Iraqi Kurds face more sanctions after calling elections

ERBIL, Iraq (Reuters) - Iraq’s autonomous Kurdistan region announced on Tuesday it was calling presidential and parliamentary elections for Nov. 1 as the Kurdish leadership moved to capitalize on a referendum that delivered huge support for independence.

Iranian people arrive at Haj Omran border, on the border between Iran and Kurdistan, Iraq October 3, 2017. REUTERS/Azad Lashkari

The central government in Baghdad imposed further punitive measures in retaliation for the independence vote last month by slapping sanctions on Kurdish banks and halting foreign currency transfers to the Kurdish region.

The referendum in the country’s Kurdish-held northern regions raised fears in Iraq and abroad of ethnic strains and a weakening of a U.S.-backed campaign against Islamic State.

The elections would be calculated to reinforce the legitimacy of the Kurdish leadership before a drive for outright independence and any negotiations that might involve.

Turkish President Tayyip Erdogan said on Tuesday that his country would impose further sanctions on northern Iraq over the referendum. Powerful neighbors Ankara and Tehran fear it could fuel Kurdish separatism within their own borders.

The Kurdistan Regional Government (KRG) has not declared independence. The November polls are for the parliament and presidency of the region, not for an independent state.

Baghdad retaliated against the referendum with an international flights ban on Kurdish airports, while Iran and Turkey launched joint military exercises with Iraqi troops at their borders with Iraqi Kurdistan.

The Shi’ite Arab-led Iraqi government has rejected a KRG offer to discuss independence. It demanded Kurdish leaders cancel the result of the referendum or face continued sanctions, international isolation and possible military intervention.

On Tuesday, Iraq’s central bank told the KRG that it would no longer sell dollars to four leading Kurdish banks and would stop all foreign currency transfers to the region, banking and government sources told Reuters.

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Businesses in need of foreign currency and foreign workers, whose salaries are usually paid in dollars, will be hardest hit by the measure. The Iraqi dinar is not accepted outside the country.

In a further attempt to assert Baghdad’s authority, Iraqi Prime Minister Haider al-Abadi called for a “joint administration” in the multi-ethnic northern city of Kirkuk and other areas claimed by his both his government and the KRG, provided that Baghdad held the top role in such an arrangement.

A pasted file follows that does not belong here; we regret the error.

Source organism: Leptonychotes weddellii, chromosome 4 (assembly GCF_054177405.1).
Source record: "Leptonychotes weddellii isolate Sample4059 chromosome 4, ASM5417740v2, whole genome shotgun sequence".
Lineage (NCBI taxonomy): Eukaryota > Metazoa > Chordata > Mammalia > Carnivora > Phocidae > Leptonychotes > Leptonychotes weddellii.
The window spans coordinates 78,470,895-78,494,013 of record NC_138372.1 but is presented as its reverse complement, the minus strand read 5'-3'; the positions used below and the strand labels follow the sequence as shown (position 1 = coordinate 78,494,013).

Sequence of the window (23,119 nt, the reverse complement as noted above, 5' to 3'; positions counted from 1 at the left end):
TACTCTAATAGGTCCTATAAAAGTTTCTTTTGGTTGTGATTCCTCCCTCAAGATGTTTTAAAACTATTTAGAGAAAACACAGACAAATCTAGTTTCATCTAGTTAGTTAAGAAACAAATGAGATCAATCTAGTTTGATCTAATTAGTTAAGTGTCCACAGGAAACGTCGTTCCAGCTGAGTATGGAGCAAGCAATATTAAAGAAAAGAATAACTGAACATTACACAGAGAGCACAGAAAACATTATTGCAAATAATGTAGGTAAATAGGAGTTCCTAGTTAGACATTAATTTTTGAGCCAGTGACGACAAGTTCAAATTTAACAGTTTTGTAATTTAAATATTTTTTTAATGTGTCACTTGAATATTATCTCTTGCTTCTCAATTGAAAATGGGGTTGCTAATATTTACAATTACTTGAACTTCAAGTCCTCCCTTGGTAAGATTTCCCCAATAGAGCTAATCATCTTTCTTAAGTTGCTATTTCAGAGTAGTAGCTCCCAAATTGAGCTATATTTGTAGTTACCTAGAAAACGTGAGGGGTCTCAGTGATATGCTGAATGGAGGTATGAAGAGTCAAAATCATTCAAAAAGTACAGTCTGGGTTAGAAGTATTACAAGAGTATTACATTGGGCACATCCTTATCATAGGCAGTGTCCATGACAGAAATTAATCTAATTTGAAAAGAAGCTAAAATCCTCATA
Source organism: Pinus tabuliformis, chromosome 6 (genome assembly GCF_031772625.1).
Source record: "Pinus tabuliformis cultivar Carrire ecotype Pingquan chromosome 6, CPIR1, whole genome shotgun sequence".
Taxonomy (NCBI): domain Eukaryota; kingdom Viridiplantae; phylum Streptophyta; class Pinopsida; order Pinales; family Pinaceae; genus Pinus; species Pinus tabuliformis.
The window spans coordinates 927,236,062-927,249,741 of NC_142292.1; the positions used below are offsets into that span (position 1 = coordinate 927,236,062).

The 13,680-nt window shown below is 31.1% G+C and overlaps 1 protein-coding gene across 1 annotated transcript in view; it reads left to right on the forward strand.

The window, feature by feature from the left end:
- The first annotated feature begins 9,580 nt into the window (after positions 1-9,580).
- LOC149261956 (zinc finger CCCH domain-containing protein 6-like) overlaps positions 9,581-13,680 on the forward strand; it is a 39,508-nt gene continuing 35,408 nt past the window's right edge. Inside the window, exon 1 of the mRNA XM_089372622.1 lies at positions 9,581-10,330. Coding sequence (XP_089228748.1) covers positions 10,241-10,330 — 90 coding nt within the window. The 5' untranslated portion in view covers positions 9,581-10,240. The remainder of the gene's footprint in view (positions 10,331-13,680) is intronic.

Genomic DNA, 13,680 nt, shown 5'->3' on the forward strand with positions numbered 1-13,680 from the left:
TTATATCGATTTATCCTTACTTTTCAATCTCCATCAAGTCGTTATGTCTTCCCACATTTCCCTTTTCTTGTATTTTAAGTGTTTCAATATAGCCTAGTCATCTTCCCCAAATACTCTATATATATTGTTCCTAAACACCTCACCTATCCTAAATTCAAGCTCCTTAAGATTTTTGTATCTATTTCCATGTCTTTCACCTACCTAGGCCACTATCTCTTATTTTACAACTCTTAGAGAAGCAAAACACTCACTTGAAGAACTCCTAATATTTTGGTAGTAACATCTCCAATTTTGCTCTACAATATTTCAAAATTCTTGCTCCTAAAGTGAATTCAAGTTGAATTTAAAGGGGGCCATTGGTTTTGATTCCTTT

Earlier, the federal parliament in Baghdad raised the threat of excluding Kurdish members who took part in the referendum, on the basis that it was unconstitutional.

The parliament decided to collect the names of those who voted in the referendum as a step towards their impeachment by the Higher Federal Court, Speaker Salim al-Jabouri told a news conference after the session, boycotted by most Kurdish MPs.

Jabouri said he was willing to open a dialogue with the KRG to resolve disputes but ruled out talks on independence.


Masoud Barzani, the heir of a dynasty which has led a Kurdish struggle for independence for over a century, has held the KRG presidency since its establishment in 2005, two years after a U.S.-led invasion toppled Iraqi dictator Saddam Hussein.

Barzani’s tenure was extended beyond his second term in 2013 as fresh turmoil engulfed the region and Islamic State overran about a third of Iraq the following year, threatening the Kurdish region. It was unclear whether Barzani would or could stand in the November poll as Kurdish law says a president cannot stay in office for more than two terms.

Campaigning for the two elections will start on Oct. 15, the Kurdish Rudaw TV channel quoted the High Elections and Referendum Commission chief Hendrean Mohammed as saying.

Islamic State’s self-declared “caliphate” effectively collapsed in July, when the group’s stronghold in Mosul, west of the KRG capital Erbil, fell to a U.S.-backed Iraqi offensive with the participation of Kurdish Peshmerga fighters.The Kurds’ push for independence is meant to capitalize on their contribution to the war on Islamic State.

The U.S. administration, which had strengthened its alliance with Iraq’s Kurds, is taking Baghdad’s side in the crisis by refusing to recognize the outcome of the referendum.

Iraqi and Kurdish media announced that former Iraqi president Jalal Talabani, a Kurd, had died on Tuesday in Germany at the age of 83.

Talabani, a veteran leader of the Kurdish struggle for self-determination, stepped down as president in 2014, after a long period of treatment following a stroke in 2012.

His wife and companion in political struggle, Hero, and his Patriotic Union of Kurdistan (PUK) party had voiced only lukewarm support for the referendum.

Reporting by Maher Chmaytelli; editing by Ralph Boulton, Giles Elgood and David Stamp